Indonesians protest Australian Embassy

Protesters made speeches and chanted slogans during an anti-spying protest outside the Australian Embassy in Jakarta, Indonesia. Recent evidence suggests the Australian government has used phone tapping mechanisms to spy on the Indonesian president and first lady, causing a rift between the two countries. Indonesians have taken to the streets, burning Australian flags and calling for action to be taken against the Australian government whilst demanding an official apology.
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Protesters burn pictures of Australian Prime Minister Tony Abbott during an anti-spying protest outside the Australian Embassy on November 26, 2013 in Jakarta, Indonesia. Recent evidence that suggests the Australian government have used phone tapping mechanisms to spy on the Indonesian president and first lady, have caused a rift between the two countries. Indonesians have taken to the streets, burning Australian flags and calling for action to be taken against the Australian government whilst demanding an official apology. (Getty Images)
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Indonesian protesters shouting during an anti-spying protest outside the Australian Embassy on November 26, 2013 in Jakarta, Indonesia. Recent evidence that suggests the Australian government have used phone tapping mechanisms to spy on the Indonesian president and first lady, have caused a rift between the two countries. Indonesians have taken to the streets, burning Australian flags and calling for action to be taken against the Australian government whilst demanding an official apology. (Getty Images)
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Protesters make speeches during an anti-spying protest outside the Australian Embassy on November 26, 2013 in Jakarta, Indonesia. Recent evidence that suggests the Australian government have used phone tapping mechanisms to spy on the Indonesian president and first lady, have caused a rift between the two countries. Indonesians have taken to the streets, burning Australian flags and calling for action to be taken against the Australian government whilst demanding an official apology. (Getty Images)
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Protesters hold posters during an anti-spying protest outside the Australian Embassy on November 26, 2013 in Jakarta, Indonesia. Recent evidence that suggests the Australian government have used phone tapping mechanisms to spy on the Indonesian president and first lady, have caused a rift between the two countries. Indonesians have taken to the streets, burning Australian flags and calling for action to be taken against the Australian government whilst demanding an official apology. (Getty Images)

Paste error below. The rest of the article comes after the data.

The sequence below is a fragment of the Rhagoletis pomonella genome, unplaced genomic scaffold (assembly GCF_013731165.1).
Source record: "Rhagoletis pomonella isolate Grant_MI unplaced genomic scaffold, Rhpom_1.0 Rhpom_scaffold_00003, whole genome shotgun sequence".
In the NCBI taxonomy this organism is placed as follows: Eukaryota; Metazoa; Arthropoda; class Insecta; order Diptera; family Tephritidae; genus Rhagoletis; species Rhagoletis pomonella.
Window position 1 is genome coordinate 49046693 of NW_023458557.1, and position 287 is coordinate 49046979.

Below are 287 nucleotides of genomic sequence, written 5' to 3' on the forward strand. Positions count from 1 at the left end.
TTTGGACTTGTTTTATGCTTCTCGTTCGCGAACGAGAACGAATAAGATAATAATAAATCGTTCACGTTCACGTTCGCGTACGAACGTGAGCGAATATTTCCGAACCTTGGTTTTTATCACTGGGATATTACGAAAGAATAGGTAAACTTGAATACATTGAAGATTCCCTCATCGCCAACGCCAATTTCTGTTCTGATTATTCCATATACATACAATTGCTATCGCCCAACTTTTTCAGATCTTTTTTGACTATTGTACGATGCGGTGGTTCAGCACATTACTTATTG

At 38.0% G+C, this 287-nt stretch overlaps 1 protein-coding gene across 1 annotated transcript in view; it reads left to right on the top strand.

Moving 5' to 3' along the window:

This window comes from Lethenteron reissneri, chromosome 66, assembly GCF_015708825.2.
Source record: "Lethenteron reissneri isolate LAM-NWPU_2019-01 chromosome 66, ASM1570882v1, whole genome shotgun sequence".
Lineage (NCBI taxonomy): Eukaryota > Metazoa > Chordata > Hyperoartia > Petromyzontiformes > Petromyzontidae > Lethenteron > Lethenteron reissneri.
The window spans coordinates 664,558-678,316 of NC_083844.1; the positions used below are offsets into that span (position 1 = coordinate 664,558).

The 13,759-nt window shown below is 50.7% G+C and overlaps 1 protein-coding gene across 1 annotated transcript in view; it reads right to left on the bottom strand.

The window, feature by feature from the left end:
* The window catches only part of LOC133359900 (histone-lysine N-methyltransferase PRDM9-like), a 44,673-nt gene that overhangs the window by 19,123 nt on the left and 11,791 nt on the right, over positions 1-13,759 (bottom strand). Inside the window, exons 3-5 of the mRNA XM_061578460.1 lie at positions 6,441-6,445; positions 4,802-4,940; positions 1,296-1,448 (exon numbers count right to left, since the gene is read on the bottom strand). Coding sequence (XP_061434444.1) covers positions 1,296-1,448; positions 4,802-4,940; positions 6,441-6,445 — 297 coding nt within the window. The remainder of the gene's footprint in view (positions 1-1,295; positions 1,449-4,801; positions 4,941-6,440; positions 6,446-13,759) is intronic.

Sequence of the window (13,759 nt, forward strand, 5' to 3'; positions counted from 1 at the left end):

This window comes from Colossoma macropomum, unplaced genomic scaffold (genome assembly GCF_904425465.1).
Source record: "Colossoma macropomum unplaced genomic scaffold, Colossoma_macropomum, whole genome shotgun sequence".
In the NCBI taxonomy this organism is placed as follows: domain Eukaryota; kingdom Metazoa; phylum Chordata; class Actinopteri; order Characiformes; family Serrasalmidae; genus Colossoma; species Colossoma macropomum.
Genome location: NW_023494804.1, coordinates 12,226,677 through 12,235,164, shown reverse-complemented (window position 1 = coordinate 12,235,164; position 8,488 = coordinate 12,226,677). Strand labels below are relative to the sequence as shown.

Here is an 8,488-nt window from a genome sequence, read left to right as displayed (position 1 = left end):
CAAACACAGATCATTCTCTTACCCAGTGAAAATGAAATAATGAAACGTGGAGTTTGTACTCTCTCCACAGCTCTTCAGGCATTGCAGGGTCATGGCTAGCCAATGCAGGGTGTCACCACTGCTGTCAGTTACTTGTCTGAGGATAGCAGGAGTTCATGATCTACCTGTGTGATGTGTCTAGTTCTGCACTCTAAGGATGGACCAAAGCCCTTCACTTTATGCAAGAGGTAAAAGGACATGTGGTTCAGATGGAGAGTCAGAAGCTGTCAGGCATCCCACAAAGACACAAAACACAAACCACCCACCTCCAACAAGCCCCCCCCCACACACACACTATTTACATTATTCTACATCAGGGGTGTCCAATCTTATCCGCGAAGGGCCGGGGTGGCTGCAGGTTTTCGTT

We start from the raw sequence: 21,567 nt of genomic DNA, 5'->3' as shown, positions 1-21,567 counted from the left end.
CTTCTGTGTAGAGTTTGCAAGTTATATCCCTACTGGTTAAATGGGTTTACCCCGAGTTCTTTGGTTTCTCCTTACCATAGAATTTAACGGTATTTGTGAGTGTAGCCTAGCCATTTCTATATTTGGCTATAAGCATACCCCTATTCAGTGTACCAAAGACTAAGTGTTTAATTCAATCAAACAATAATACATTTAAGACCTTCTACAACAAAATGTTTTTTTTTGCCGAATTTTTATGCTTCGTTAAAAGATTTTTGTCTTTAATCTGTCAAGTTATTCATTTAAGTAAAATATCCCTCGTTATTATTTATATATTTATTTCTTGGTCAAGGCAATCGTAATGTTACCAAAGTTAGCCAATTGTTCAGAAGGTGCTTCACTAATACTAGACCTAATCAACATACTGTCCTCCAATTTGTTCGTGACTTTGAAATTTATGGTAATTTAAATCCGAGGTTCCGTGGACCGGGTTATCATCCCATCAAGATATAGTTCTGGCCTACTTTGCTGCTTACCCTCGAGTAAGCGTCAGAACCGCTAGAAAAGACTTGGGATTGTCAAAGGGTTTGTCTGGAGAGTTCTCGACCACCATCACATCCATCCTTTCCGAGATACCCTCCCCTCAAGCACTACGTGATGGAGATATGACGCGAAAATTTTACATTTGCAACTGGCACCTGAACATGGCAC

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Protesters shouting during an anti-spying protest outside the Australian Embassy on November 26, 2013 in Jakarta, Indonesia. Recent evidence that suggests the Australian government have used phone tapping mechanisms to spy on the Indonesian president and first lady, have caused a rift between the two countries. Indonesians have taken to the streets, burning Australian flags and calling for action to be taken against the Australian government whilst demanding an official apology. (Getty Images)
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Protesters make speeches during an anti-spying protest outside the Australian Embassy on November 26, 2013 in Jakarta, Indonesia. Recent evidence that suggests the Australian government have used phone tapping mechanisms to spy on the Indonesian president and first lady, have caused a rift between the two countries. Indonesians have taken to the streets, burning Australian flags and calling for action to be taken against the Australian government whilst demanding an official apology. (Getty Images)
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Protesters hold posters during an anti-spying protest outside the Australian Embassy on November 26, 2013 in Jakarta, Indonesia. Recent evidence that suggests the Australian government have used phone tapping mechanisms to spy on the Indonesian president and first lady, have caused a rift between the two countries. Indonesians have taken to the streets, burning Australian flags and calling for action to be taken against the Australian government whilst demanding an official apology. (Getty Images)
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Protesters burn pictures of Australian Prime Minister Tony Abbott during an anti-spying protest outside the Australian Embassy on November 26, 2013 in Jakarta, Indonesia. Recent evidence that suggests the Australian government have used phone tapping mechanisms to spy on the Indonesian president and first lady, have caused a rift between the two countries. Indonesians have taken to the streets, burning Australian flags and calling for action to be taken against the Australian government whilst demanding an official apology. (Getty Images)